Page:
Sunday, September 7, 2008

Vegans on Hard Drugs

I was going to write a long post about narrative vs non-narrative fiction, the marriage of the two, my amusement at people who think that writing has to be 'about' something, my confusion over why people feel most satisfied by 'stories' that have a full resolution and plot arc, character development. I hate hearing people talk about their 'character' in their story or book, 'tell me about your character, who is he?,' no really who the fuck is he? He isn't anyone.

Charles Dickens is dead.

Long live Charles Dickens.

Not going to let myself get blasted off on that, as I ended up writing two stories for a prompt for an anthology coming in the nearish future, one called REALISTIC STORY and one called UNREALISTIC STORY, it probably more aptly says what I think than if I tried to say it here, so I won't babble anymore.

Except to say (yeah, I couldn't stop myself) that the rule: WRITE WHAT YOU KNOW, is probably the most damaging and stilted piece of advice in all of writing instruction. If you are writing entirely off of what you know, I will probably end up closing your book and turning on the TV.

SHEER GENIUS, a show about hairstylists who compete on tv to cut hair, is still a show that is on air. It sounds like something out of George Saunders.

I am afraid of that tweedy neon orange elf who is one of the judges on there, he looks like he's going to melt into an easter basket.

I got contributor copy of the new issue of 11:11, it is really nice looking, I have another list in it (please kick me), as well as stuff by Jack Spicer, Terry Bisson, a lot of others, I feel lazy, here is what it looks like:

I am going to write a book called 'Vegans on Hard Drugs,' it makes me want to fold myself up, I don't understand vegans who do drugs, maybe I could figure it out if I tried to write the book, I would never really do it.

Tonight at the Atlanta reading we will be performing Sam Pink's 'Play for Two People' that is in the first issue of No Colony, I am excited, it is a funny play, and good. I am going to try to film it, I hope it works.

This video by Sam Pink is the shit, Sam Pink should be a stand up comedian, I would go see him.

Please stop talking about kombucha.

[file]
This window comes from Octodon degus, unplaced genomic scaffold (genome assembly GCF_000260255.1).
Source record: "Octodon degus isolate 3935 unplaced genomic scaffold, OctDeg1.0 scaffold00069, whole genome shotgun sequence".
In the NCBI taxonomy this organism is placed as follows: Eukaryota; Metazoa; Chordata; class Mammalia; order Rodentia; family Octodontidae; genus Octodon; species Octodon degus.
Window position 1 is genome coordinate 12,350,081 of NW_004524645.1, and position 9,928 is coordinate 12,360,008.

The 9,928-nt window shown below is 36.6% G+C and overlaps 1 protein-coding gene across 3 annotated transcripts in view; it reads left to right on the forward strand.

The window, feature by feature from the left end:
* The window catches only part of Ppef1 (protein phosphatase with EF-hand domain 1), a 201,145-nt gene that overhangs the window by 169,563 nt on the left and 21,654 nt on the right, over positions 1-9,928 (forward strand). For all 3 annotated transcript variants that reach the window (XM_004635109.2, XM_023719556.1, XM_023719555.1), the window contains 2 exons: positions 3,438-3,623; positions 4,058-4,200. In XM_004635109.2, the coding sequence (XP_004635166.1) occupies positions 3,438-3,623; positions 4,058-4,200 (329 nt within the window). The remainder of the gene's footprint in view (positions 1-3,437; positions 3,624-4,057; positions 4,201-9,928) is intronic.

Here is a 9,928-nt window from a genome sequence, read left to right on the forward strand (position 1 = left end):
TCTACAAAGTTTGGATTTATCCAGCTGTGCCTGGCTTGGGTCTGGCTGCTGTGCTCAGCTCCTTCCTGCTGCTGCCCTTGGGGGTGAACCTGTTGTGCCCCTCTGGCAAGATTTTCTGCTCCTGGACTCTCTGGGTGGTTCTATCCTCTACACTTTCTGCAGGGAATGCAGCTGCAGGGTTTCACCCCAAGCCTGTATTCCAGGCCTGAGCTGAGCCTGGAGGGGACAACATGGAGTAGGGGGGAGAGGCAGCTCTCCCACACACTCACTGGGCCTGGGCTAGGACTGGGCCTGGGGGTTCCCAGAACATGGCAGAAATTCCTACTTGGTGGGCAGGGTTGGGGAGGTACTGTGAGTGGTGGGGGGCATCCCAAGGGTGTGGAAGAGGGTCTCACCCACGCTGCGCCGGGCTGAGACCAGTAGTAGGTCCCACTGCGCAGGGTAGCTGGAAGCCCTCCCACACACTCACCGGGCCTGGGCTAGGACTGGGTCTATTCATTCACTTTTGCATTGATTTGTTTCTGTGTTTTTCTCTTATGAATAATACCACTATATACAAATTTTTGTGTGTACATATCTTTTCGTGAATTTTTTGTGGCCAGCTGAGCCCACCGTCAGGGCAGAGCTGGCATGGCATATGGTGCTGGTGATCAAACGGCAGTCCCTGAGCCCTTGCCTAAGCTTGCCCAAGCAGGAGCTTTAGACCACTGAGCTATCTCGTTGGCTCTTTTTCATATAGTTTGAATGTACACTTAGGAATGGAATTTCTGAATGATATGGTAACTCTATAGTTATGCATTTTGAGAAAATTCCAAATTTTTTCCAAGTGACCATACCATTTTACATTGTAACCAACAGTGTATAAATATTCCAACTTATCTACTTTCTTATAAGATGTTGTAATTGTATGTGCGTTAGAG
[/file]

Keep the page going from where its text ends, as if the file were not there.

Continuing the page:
Please stop talking about Barack Obama.

Please no more beer.


They are making Martin Amis's LONDON FIELDS into a film now, Amis doesn't kill me usually but LONDON FIELDS is really incredible, about a guy who plays darts during the apocalypse, there's a really nasty baby in it, it is a great read if you are looking for a longer book, I don't see how they will make it into a movie without fucking it in the ass, the same way I am scared about BLOOD MERIDIAN (though I don't believe that one will ever really get done, Cronenberg or no), here is Vincent Gallo talking about the LONDON FIELDS script, talking shit about some people, Vincent Gallo.


Anonymous said...

the alternate ending to bad beat is up now at hobart, thanks again for writing the piece.
- barry


awesome, i will check it out

Heather said...

Vincent Gallo is my favorite bastard. I don't know if he was born out of wedlock, but he is still a bastard that I love.

I totally hear you: vegans on hard drugs and kombucha shut up.


yes he is a bastard. if anyone hasn't checked out the listings on his website for merch, you have to:

the impregnation is particularly nice

Matt DeBenedictis said...

Vegans on drugs, I love that name. It could sore from its splash from a book page. For some reason the name sounds like it could also be a shitty Dandy Warhols song.

Maximum Etc said...

One great piece of writing advice that I got as an undergrad, and one which I frequently pass along to my students, is "write what you know, or write what you want to know." The instinct to go from the gut is not such a bad one, I think, but it's limiting, and it precludes whole categories of discovery (outside of maybe some sort of limited, probably boring version of "self-discovery," which we're all better off being spared anyway). The second half of the statement, however, can mean anything from encouraging you to write a thoroughly researched period drama to encouraging you to push voice and style to the precipice of a whole new form (or beyond it!) in order to figure out the necessary mode for your story-telling. Off the top of my head: Brautigan, Crawford's Unguentine, Burroughs, Raffel, Evenson--anyone who's worth a damn, really.